Systematically expert

Librarians who bring their special skills to research, far and near

By Allison Campbell-Jensen

wheat fieldUniversity of Minnesota Librarians Megan Kocher and Julie Kelly served as researchers for Ceres2030, an international effort to end hunger. They worked with three of the eight teams that recently reported on such topics as the contributions of farmers’ organizations to smallholder farms, ways to reduce losses after harvest in sub-Saharan Africa and South Asia, and employment outcomes from youth training programs in agriculture in low- and middle-income countries.

How did they end up working with global teams on these far-flung questions? The power of relationships and expertise in systematic reviews were key. Cornell University is one of the partners in Ceres2030, and Kocher has a long-standing relationship with librarians there, who invited her to help.

“We are some of the only people who have been working on systematic reviews in agriculture and other areas outside of health sciences,” says Kocher, Librarian for Food Science and Nutrition.

Our librarians are leaders in this area. In addition, notes Kelly, Librarian for Applied Economics, the topics included agricultural development, and the University Libraries hosts the related repository “AgEcon Search, so that was a piece of that, too.”

International effort

Megan Kocher
Megan Kocher

The Gates Foundation, one of the biggest funders of this project, is looking for solid evidence of what works and where funds should be invested.

“You need to be able to show you searched everywhere you could,” Kocher says, “[and] really reduce bias by having the most comprehensive search possible and by looking at a lot of grey literature sources. And that is why with this kind of research, librarians are called in, because that is our expertise.”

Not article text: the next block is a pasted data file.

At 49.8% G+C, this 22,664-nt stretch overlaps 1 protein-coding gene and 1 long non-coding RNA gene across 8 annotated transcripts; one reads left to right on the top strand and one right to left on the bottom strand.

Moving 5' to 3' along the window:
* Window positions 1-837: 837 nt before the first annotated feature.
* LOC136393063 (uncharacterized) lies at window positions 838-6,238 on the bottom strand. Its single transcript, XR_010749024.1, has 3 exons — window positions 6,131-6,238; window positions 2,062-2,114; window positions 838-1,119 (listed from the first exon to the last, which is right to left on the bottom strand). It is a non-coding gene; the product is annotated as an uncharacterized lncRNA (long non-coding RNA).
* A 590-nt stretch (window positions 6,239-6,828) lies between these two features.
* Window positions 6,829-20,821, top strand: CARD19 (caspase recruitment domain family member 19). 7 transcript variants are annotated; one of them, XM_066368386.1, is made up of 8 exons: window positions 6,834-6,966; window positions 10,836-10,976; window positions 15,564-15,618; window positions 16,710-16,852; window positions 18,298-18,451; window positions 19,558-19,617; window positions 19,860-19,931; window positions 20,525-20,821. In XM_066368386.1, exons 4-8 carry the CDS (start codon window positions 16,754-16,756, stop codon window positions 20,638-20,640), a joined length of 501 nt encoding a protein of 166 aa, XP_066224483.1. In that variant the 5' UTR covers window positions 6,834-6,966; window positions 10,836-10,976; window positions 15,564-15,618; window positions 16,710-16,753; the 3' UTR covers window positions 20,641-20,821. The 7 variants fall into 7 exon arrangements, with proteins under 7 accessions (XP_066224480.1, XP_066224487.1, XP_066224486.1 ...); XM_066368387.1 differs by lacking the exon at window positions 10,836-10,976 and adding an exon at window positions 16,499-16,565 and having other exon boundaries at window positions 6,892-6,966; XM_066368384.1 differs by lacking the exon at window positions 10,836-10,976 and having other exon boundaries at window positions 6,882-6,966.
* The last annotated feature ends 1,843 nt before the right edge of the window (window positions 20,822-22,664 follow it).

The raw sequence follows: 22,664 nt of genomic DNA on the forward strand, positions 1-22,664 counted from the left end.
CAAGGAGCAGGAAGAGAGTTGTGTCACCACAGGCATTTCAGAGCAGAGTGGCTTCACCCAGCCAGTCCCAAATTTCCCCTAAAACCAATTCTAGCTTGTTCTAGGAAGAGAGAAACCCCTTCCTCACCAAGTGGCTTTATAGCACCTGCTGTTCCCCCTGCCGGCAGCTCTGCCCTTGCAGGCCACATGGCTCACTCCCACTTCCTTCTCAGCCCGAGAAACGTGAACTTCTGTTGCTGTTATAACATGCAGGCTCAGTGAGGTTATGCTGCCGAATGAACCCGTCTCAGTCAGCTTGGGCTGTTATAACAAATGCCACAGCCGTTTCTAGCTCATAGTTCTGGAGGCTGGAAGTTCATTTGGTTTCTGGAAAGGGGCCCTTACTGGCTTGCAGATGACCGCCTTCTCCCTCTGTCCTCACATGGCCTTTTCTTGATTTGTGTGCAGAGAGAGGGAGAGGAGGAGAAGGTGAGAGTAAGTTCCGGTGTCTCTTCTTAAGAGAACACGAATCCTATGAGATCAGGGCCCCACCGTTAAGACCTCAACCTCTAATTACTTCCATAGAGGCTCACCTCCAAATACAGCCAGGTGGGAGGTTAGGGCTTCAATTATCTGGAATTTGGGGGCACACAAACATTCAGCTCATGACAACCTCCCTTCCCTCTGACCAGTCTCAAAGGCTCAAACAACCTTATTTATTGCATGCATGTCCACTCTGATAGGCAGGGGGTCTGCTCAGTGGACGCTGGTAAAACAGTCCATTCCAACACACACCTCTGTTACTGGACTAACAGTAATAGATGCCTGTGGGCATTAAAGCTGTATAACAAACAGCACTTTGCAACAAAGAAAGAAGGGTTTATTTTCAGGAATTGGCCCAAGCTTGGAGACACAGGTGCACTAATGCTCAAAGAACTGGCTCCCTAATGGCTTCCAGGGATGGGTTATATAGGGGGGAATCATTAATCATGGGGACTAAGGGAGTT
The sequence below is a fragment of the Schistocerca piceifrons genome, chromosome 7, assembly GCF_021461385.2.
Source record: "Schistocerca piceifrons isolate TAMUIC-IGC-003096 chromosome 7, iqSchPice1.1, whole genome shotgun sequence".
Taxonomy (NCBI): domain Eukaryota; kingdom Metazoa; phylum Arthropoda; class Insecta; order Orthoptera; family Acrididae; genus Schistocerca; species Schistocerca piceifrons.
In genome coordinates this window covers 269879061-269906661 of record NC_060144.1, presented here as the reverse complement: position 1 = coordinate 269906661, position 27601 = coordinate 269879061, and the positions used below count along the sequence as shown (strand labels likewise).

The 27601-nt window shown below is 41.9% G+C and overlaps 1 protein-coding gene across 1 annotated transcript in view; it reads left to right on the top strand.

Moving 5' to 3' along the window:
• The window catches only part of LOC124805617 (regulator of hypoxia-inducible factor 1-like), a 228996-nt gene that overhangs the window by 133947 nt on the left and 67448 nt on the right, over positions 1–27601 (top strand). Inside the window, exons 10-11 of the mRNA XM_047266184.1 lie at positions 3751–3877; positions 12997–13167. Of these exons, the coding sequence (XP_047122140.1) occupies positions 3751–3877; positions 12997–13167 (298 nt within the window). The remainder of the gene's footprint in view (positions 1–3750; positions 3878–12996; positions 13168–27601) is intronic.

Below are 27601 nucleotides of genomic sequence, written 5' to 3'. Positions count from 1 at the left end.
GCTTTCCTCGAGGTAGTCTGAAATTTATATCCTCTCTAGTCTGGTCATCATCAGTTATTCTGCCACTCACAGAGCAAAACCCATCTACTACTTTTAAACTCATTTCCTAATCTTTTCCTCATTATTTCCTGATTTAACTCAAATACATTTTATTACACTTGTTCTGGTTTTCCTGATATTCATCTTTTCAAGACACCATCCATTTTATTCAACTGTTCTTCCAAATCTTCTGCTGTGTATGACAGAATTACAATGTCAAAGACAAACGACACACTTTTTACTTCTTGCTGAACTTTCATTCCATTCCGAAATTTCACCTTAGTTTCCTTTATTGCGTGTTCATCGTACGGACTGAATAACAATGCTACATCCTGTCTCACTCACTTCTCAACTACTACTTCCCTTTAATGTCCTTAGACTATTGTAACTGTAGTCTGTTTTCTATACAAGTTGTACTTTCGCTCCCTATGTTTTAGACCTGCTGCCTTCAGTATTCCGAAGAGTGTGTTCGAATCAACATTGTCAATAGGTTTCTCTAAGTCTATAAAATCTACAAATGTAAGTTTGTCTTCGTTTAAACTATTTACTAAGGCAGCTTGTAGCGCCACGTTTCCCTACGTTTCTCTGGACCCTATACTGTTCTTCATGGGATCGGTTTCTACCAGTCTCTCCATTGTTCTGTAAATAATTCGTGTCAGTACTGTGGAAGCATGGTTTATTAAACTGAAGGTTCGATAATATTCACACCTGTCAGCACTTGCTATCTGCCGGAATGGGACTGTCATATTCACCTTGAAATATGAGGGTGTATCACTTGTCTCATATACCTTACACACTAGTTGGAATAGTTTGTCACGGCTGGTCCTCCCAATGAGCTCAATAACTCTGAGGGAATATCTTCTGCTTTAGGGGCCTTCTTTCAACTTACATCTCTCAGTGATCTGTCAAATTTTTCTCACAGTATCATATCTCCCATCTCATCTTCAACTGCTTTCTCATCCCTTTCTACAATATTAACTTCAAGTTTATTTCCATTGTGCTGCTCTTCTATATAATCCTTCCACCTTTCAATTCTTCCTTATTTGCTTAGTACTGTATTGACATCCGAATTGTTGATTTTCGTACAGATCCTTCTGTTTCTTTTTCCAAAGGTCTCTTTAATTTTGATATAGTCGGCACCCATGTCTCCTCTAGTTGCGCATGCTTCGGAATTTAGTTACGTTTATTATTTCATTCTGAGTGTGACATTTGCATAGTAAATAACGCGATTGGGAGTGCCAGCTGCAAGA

The eight teams, each with a pair of librarians, first met in Rome about 18 months ago, at the U.N.’s Food and Agriculture Organization facility. “Every team had people from multiple continents,” Kelly says, adding: “I was on a team in which the other librarian and I were the only non-French speakers. When it had to do with libraries, they spoke English; otherwise, if it had nothing to do with the libraries, they all fell into French.” The librarians, paired up for each team, would develop all the terminology they could think of for smallholder farmers, for instance, and then share search strings with other teams.

“We are some of the only people who have been working on systematic reviews in agriculture and other areas outside of health sciences.”

—Megan Kocher

After working there, team members returned to their home countries and their work moved online. “For a while there, I was using Zoom daily — before the pandemic,” Kocher says.

Contributing to ways to end hunger was one important impact, she says. Kocher also appreciates that Ceres2030 was a high-profile project using evidence-synthesis methods in agriculture: “That was new.” Systematic reviews have been used in health sciences for about 20 years but only recently have been adopted in other fields.

“By working together, we built expertise — the librarian pairs were usually a more experienced with a less experienced librarian . . .,” Kocher says. “We used the Open Science Framework to store our search strategies and our protocols and other documentation that both researchers and librarians can use to do this type of research going forward. Because we were able to go so in-depth on it and really do things really well, I think we’ve laid out really great tools and methodologies for other teams going forward.”

It’s important to use librarians, Kelly says. “What we do is search for a living. . . . Doing evidence-based synthesis is research and the data that you collect is the papers that you find. If you don’t do a good job of collecting your data, your conclusions aren’t very helpful.”

Local angle, national grant

Julie Kelly
Julie Kelly

Kocher and colleagues in the Libraries recognized a few years ago that the demand for systematic reviews was increasing outside of health sciences. With support from Libraries leadership, she was trained at Pittsburgh. “We brought this back and set up this [systematic review] service, which has enabled us to cover all departments in the University.”

Kocher is the principal investigator and Kelly is on the team who received a IMLS grant, with colleagues from Cornell and Carnegie-Mellon University, to train librarians around the country in these systematic review and evidence-synthesis skills.

“Part of what we’ve done from the get-go is we helped each other get started,” Kocher says, “and we’ve been very intentional about sharing that with the profession at large.”

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